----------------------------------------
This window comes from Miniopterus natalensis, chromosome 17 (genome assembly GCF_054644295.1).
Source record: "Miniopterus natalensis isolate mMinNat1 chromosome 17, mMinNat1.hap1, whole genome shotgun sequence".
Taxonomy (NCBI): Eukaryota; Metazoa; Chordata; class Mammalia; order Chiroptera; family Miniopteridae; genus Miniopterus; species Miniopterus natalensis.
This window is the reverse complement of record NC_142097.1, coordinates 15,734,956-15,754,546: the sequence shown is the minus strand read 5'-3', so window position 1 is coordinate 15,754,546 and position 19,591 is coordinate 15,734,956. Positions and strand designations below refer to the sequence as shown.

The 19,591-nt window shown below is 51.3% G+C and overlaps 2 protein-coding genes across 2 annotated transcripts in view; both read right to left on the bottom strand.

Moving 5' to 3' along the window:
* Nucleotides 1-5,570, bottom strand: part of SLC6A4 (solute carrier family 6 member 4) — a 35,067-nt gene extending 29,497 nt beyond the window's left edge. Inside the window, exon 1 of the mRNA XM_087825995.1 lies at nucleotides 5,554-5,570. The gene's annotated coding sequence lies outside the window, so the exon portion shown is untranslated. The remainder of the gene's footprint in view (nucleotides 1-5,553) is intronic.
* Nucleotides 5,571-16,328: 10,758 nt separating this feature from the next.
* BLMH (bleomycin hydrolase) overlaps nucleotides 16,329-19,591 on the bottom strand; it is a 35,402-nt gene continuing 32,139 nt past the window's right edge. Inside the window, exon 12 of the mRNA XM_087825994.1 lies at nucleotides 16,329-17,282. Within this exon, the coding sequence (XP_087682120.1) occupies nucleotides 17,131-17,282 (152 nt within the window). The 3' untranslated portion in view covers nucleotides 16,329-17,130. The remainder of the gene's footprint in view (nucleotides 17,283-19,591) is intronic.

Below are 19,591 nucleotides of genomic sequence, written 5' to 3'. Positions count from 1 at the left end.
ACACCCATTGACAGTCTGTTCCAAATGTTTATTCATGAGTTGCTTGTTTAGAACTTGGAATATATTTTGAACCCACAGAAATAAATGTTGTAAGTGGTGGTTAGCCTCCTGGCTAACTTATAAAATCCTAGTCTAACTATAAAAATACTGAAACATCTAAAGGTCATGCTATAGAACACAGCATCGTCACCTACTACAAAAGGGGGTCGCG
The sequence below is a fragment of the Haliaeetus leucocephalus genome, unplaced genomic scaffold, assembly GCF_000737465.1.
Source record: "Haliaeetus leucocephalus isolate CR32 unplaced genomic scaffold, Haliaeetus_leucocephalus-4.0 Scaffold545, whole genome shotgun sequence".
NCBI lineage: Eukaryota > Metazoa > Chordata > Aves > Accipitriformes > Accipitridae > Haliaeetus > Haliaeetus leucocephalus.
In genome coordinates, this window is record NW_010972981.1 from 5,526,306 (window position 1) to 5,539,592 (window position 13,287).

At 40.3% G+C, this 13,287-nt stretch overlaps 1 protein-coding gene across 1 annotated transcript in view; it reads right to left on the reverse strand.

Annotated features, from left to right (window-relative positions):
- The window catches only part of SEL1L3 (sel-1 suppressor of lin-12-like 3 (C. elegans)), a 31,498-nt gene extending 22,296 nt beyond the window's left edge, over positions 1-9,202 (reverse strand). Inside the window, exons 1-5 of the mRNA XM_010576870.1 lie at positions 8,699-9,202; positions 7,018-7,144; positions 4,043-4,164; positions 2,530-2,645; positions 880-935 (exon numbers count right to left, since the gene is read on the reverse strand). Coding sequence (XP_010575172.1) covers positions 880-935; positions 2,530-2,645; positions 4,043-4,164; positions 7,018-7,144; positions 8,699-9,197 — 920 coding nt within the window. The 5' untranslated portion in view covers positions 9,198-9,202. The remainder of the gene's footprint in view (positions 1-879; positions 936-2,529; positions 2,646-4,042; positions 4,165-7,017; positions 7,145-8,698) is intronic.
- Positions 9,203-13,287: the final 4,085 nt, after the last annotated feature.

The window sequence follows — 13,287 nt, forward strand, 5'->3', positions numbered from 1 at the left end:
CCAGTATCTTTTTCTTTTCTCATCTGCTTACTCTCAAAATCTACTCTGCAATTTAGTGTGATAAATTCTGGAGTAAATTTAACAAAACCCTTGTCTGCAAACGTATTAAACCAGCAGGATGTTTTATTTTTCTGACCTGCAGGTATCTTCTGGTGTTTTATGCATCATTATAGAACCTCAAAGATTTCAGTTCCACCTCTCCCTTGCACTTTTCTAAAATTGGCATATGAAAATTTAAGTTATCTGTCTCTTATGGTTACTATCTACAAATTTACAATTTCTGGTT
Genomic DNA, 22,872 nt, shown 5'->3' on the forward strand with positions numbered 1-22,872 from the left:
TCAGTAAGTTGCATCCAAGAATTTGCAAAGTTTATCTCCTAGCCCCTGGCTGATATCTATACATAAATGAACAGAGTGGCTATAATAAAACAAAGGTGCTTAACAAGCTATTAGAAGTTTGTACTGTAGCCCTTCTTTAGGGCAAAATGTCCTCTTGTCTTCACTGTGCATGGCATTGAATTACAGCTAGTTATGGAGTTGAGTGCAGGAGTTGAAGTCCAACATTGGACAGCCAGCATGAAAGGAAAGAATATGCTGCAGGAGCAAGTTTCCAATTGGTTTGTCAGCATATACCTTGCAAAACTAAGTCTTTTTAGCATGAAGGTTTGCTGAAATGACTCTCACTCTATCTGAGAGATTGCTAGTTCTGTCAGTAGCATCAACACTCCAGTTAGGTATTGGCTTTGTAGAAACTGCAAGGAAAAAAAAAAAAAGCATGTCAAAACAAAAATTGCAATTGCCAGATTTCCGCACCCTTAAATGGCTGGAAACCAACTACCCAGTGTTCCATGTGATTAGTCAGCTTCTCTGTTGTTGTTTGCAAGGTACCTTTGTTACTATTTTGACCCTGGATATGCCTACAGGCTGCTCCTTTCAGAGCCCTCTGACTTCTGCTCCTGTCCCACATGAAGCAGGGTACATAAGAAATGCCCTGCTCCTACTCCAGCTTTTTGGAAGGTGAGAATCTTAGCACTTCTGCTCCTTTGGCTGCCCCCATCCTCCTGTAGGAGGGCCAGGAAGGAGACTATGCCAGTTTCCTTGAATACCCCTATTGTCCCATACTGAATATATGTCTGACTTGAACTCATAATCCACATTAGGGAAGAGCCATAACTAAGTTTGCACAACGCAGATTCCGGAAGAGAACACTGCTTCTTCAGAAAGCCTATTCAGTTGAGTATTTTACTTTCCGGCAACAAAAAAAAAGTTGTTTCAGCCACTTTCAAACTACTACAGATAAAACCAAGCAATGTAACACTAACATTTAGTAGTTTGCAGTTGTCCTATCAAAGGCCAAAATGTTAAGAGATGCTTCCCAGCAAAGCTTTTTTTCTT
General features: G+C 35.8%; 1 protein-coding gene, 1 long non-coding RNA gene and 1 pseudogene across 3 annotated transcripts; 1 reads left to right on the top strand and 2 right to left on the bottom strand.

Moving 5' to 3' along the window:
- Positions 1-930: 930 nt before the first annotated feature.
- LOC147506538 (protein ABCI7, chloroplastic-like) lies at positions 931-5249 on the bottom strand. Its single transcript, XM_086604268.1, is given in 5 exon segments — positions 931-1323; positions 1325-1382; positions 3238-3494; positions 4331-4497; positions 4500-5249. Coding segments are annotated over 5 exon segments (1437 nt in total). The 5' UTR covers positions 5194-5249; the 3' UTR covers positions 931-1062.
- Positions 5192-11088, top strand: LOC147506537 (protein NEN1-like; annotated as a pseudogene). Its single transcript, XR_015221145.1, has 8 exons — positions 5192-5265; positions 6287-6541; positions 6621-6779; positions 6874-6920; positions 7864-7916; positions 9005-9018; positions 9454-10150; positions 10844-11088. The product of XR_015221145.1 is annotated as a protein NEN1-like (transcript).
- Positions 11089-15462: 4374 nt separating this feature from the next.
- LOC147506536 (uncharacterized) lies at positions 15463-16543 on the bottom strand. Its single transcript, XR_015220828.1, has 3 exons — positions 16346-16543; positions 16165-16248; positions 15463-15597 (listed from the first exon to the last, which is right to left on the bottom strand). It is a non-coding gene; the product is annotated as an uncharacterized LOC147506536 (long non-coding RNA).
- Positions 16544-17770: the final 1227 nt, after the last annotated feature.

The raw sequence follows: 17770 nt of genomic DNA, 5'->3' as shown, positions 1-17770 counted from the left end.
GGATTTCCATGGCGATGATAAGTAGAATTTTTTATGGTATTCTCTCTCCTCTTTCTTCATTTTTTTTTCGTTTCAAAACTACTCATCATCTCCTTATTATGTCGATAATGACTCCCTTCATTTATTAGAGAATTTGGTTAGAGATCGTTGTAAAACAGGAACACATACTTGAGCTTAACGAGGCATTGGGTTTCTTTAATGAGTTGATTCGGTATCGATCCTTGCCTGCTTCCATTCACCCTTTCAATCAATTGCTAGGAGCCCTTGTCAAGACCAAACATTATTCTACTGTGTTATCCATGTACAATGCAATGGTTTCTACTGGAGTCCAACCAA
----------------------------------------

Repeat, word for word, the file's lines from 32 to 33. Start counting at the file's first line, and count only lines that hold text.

The raw sequence follows: 17770 nt of genomic DNA, 5'->3' as shown, positions 1-17770 counted from the left end.
GGATTTCCATGGCGATGATAAGTAGAATTTTTTATGGTATTCTCTCTCCTCTTTCTTCATTTTTTTTTCGTTTCAAAACTACTCATCATCTCCTTATTATGTCGATAATGACTCCCTTCATTTATTAGAGAATTTGGTTAGAGATCGTTGTAAAACAGGAACACATACTTGAGCTTAACGAGGCATTGGGTTTCTTTAATGAGTTGATTCGGTATCGATCCTTGCCTGCTTCCATTCACCCTTTCAATCAATTGCTAGGAGCCCTTGTCAAGACCAAACATTATTCTACTGTGTTATCCATGTACAATGCAATGGTTTCTACTGGAGTCCAACCAA